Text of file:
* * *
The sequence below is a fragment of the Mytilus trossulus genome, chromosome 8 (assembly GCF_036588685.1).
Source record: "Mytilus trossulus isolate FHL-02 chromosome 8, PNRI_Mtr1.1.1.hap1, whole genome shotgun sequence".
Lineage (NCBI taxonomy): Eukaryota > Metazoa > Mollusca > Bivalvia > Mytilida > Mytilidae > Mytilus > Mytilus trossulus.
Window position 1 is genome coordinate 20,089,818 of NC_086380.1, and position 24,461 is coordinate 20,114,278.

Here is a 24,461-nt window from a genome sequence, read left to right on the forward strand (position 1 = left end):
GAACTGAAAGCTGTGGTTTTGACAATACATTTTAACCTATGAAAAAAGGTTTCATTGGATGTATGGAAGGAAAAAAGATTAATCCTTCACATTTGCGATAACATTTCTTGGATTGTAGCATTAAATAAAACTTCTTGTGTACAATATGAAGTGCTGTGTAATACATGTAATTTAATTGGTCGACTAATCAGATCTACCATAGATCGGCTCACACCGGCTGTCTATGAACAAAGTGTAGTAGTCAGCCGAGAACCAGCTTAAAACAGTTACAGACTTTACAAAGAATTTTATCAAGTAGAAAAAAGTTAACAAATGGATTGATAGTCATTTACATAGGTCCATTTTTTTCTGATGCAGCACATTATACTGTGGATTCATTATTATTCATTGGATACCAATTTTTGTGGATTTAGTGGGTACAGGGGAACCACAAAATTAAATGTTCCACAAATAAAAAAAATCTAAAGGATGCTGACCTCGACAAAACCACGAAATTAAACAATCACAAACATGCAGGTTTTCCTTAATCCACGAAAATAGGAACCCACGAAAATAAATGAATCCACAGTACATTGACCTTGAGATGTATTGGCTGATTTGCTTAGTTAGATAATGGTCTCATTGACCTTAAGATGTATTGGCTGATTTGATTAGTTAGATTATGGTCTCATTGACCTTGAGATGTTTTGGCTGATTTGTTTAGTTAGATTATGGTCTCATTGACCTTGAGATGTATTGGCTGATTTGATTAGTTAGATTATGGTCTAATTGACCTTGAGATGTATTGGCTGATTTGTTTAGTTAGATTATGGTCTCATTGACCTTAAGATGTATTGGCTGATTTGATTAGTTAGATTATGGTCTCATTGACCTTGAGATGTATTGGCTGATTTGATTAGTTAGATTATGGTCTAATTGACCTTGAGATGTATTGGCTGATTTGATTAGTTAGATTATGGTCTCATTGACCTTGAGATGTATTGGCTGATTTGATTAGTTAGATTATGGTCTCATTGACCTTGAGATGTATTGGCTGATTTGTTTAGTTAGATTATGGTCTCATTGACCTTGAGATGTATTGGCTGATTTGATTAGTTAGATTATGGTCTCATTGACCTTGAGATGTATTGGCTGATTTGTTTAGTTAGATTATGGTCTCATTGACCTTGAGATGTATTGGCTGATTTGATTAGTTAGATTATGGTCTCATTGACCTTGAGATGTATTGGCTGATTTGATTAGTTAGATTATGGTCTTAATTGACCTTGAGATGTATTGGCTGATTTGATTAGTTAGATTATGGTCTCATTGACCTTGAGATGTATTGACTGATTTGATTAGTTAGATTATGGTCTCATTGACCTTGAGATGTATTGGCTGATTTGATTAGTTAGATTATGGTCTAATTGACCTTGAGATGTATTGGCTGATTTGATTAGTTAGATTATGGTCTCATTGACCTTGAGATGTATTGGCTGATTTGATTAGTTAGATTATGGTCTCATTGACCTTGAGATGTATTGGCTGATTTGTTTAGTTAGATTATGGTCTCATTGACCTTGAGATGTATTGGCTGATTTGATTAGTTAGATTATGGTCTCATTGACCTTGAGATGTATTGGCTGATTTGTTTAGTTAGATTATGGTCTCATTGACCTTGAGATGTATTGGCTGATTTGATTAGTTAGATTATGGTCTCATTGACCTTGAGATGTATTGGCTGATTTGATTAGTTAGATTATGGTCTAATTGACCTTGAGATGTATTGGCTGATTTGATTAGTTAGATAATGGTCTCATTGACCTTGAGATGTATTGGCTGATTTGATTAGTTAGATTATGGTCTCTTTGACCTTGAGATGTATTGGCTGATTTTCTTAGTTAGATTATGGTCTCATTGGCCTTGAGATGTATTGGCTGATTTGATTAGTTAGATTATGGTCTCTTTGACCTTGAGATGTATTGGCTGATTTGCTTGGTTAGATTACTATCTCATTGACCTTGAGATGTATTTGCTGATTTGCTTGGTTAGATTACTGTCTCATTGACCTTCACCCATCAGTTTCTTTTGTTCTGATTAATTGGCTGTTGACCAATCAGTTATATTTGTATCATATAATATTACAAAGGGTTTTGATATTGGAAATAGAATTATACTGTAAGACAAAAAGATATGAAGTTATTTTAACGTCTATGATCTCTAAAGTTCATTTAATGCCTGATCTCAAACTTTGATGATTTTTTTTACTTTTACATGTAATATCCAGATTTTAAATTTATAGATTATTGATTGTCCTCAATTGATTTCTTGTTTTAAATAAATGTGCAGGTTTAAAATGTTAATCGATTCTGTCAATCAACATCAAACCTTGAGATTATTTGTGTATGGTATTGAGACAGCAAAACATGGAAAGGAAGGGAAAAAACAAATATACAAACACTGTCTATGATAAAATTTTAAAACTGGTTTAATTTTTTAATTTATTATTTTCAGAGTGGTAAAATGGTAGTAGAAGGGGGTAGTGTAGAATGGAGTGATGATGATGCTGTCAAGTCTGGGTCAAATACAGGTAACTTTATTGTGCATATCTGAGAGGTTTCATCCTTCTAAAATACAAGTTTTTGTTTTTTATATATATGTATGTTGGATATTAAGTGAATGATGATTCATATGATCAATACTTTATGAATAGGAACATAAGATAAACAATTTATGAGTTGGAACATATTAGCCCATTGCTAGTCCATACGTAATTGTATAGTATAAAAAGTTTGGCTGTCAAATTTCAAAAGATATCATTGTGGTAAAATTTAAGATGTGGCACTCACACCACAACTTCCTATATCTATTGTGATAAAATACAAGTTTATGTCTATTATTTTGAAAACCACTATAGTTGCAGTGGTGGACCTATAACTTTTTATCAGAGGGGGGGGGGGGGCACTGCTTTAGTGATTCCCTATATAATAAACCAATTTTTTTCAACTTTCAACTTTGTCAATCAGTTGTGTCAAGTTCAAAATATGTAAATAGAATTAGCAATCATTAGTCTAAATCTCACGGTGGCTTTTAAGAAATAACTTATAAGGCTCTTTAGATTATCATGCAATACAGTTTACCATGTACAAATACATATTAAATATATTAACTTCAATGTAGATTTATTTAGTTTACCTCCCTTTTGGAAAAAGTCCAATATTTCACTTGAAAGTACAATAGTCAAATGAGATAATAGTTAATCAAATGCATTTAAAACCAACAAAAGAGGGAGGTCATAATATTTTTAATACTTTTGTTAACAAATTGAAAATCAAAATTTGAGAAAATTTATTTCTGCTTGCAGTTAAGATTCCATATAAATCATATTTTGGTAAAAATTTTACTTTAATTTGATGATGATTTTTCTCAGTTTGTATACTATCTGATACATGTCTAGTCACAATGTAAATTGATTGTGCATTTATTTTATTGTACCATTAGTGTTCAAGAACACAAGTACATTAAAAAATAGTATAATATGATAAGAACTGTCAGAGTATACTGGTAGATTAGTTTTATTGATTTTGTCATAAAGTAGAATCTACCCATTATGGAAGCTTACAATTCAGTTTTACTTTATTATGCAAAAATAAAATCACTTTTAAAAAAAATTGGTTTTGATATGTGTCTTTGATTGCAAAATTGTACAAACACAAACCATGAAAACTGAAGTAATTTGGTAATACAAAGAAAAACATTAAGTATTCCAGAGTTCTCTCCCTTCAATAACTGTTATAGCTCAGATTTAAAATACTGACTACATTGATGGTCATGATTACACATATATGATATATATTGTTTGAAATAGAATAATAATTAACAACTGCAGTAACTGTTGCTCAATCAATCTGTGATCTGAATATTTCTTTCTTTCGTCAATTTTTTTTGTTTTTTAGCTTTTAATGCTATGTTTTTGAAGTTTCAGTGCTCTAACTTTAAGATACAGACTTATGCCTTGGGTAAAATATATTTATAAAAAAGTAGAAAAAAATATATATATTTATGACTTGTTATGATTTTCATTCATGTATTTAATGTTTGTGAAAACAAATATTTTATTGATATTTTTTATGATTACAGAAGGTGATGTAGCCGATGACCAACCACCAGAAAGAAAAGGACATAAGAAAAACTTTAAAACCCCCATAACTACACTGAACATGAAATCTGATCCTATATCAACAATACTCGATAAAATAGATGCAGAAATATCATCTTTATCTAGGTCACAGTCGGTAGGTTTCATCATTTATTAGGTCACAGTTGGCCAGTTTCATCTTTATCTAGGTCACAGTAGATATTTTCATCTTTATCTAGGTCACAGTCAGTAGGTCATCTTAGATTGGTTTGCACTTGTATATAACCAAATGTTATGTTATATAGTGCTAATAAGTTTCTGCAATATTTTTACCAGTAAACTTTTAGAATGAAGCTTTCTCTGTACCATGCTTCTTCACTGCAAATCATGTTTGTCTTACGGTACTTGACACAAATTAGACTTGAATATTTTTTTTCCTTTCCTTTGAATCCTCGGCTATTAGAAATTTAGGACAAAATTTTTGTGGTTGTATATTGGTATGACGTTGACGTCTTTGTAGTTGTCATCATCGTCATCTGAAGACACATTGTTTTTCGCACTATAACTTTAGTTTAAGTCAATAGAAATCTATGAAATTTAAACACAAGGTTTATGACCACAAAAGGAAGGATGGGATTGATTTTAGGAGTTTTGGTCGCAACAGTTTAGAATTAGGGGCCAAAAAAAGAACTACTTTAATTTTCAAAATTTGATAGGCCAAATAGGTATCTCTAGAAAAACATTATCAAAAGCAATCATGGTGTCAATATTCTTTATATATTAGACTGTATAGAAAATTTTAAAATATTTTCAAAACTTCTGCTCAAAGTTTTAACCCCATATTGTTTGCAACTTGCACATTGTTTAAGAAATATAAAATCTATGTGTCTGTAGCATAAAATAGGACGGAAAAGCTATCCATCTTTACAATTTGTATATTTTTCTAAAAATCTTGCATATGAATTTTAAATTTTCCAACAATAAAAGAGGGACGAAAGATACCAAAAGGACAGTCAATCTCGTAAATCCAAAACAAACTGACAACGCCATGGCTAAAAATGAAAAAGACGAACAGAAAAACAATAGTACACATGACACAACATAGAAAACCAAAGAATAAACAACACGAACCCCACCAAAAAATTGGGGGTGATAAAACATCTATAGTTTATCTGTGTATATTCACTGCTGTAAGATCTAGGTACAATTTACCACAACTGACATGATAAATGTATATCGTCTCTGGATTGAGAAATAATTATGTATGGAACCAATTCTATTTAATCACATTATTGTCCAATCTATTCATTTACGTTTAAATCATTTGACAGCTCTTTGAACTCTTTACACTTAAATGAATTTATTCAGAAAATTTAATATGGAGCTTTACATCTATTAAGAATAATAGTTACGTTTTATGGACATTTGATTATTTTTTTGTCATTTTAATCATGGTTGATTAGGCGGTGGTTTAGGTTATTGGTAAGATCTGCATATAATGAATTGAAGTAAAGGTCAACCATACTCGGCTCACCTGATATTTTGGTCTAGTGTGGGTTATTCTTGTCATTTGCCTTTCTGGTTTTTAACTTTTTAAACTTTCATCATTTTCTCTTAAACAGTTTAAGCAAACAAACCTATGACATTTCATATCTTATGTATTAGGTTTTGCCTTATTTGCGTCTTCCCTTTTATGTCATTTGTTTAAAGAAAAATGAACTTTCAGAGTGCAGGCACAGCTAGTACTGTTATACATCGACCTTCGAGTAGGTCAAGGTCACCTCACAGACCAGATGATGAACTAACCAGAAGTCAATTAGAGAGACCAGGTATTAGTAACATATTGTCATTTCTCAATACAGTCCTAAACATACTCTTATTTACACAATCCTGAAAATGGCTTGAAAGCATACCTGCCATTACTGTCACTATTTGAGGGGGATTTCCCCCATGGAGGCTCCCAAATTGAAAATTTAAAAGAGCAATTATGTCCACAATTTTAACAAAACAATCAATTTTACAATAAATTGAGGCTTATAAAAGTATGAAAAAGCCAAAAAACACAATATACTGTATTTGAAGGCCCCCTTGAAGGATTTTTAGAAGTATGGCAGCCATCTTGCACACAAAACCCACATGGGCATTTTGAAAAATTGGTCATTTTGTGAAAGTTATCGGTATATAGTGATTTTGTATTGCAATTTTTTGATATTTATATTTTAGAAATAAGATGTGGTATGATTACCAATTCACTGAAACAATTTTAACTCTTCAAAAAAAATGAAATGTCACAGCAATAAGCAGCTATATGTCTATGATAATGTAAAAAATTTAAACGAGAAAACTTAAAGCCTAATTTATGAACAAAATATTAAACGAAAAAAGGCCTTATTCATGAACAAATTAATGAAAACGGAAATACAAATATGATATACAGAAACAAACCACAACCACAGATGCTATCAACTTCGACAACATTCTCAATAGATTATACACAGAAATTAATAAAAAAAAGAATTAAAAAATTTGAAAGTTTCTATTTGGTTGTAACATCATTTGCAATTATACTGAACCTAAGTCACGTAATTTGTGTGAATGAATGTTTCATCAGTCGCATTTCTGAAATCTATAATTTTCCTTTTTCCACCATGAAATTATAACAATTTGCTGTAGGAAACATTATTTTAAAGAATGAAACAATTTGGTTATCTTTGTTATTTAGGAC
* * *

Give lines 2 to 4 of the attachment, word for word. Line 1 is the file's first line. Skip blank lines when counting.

Source record: "Mytilus trossulus isolate FHL-02 chromosome 8, PNRI_Mtr1.1.1.hap1, whole genome shotgun sequence".
Lineage (NCBI taxonomy): Eukaryota > Metazoa > Mollusca > Bivalvia > Mytilida > Mytilidae > Mytilus > Mytilus trossulus.
Window position 1 is genome coordinate 20,089,818 of NC_086380.1, and position 24,461 is coordinate 20,114,278.